For help with Study Skills, contact Student Learning Services (SLS) who run online workshops via your WebCT. They also run workshops and seminars throughout the year so keep an eye on noticeboards and the portal for details of those

Research

Research conducted by members of the Global Cinema grouping in the Division of Literature and Languages is concerned with the way cinema operates as a global medium, and with the patterns of development and interaction of cinematic culture around the globe. In an era of globalization, such a perspective is fundamental to understanding one of the most enduringly influential art forms.

We published widely on topics in European cinema (including French cinema and Spanish cinema), Latin American cinema, African cinema, early cinema, and transnational cinema, as well as on film festivals and Star Studies. 

Elizabeth Ezra's work spans the history of cinema from film pioneers Georges Méliès and Louis Feuillade to the French New Wave and contemporary cinema. In addition to single-authored books on Méliès, Jean-Pierre Jeunet, and French colonial cinema and popular culture, she has edited books on European cinema and transnational cinema, which are used widely in film studies courses. She is currently writing a book (with Terry Rowden) on posthuman cinema and globalisation.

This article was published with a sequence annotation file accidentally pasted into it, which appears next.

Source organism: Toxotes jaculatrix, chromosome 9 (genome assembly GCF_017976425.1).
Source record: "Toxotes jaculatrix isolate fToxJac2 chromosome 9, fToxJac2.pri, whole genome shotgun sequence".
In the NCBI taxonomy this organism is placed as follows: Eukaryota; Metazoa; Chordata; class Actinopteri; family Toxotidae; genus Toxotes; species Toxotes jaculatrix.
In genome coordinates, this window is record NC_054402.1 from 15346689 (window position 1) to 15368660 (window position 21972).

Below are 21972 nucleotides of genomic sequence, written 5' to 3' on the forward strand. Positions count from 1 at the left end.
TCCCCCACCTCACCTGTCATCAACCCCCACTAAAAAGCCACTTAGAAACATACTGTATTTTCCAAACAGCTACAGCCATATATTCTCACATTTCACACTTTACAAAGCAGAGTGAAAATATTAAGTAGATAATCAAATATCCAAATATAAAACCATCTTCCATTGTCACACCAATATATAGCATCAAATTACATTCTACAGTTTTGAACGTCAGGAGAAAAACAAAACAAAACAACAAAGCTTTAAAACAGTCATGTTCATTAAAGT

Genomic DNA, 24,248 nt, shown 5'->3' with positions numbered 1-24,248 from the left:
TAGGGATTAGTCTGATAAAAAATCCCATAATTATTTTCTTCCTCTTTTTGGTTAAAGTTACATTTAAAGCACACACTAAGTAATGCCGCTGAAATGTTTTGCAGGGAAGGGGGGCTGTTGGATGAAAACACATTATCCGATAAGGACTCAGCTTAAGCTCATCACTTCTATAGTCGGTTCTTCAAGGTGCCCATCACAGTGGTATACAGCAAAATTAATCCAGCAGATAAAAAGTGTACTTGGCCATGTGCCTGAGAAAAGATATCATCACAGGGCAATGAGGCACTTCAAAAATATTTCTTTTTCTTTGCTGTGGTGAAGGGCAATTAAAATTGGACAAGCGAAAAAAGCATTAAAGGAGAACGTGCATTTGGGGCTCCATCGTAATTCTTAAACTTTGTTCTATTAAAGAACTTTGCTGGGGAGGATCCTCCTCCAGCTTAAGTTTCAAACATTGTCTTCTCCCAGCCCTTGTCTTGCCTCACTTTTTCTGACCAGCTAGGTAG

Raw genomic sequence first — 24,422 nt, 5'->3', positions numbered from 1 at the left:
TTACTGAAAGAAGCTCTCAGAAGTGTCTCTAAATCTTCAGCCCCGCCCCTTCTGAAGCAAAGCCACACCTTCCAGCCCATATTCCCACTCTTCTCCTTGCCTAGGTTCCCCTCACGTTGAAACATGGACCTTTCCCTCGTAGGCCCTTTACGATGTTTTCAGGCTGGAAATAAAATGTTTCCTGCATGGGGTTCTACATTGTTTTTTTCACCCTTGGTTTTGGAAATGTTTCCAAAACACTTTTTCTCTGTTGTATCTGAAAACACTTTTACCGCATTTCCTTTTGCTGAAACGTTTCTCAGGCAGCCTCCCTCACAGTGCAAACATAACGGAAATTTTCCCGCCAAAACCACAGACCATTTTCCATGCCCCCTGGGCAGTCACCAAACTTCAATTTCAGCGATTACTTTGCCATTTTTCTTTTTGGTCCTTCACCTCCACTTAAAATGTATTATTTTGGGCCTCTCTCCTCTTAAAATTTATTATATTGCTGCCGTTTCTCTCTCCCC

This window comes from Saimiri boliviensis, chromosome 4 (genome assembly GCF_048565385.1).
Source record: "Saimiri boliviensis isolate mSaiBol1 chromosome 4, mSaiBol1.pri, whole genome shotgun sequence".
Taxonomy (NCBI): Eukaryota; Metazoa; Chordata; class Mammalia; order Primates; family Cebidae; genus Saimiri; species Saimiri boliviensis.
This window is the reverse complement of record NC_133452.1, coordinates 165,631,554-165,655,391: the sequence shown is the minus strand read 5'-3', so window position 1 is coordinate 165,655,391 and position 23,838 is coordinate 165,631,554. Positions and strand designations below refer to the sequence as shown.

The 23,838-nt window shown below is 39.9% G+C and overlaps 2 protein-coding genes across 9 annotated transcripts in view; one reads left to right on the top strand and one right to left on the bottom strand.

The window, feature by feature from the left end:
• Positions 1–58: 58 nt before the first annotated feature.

David Murphy is a leading voice in the analysis of Francophone African cinema, and Senegalese film in particular, with publications on ‘Lost African classics’, Ousmane Sembène and postcolonial African cinema.

Bill Marshall's 2001 Quebec National Cinema was the first comprehensive examination in English of the cinema of Quebec and more recent works have focused on the French director André Téchiné and leading French actress Catherine Deneuve. The questions posed by these works – relating to the status of transnational cinema, to representations of gender and sexuality onscreen, to the relationship between film and national identity and to the dialogue between postcolonial identities and cinematic practice – are taken up by other members of the Global Cinema grouping.

Cristina Johnston's work focuses primarily on French cinema, whether within the métropole or in its ‘transatlantic’ relationships, with a particular interest in the depiction of minority identities onscreen and in transatlantic stardom.

Guillermo Olivera analyses the politics of visibility in post-1960 Argentine cinema with a specific focus on the representation of non-heteronormative sexualities.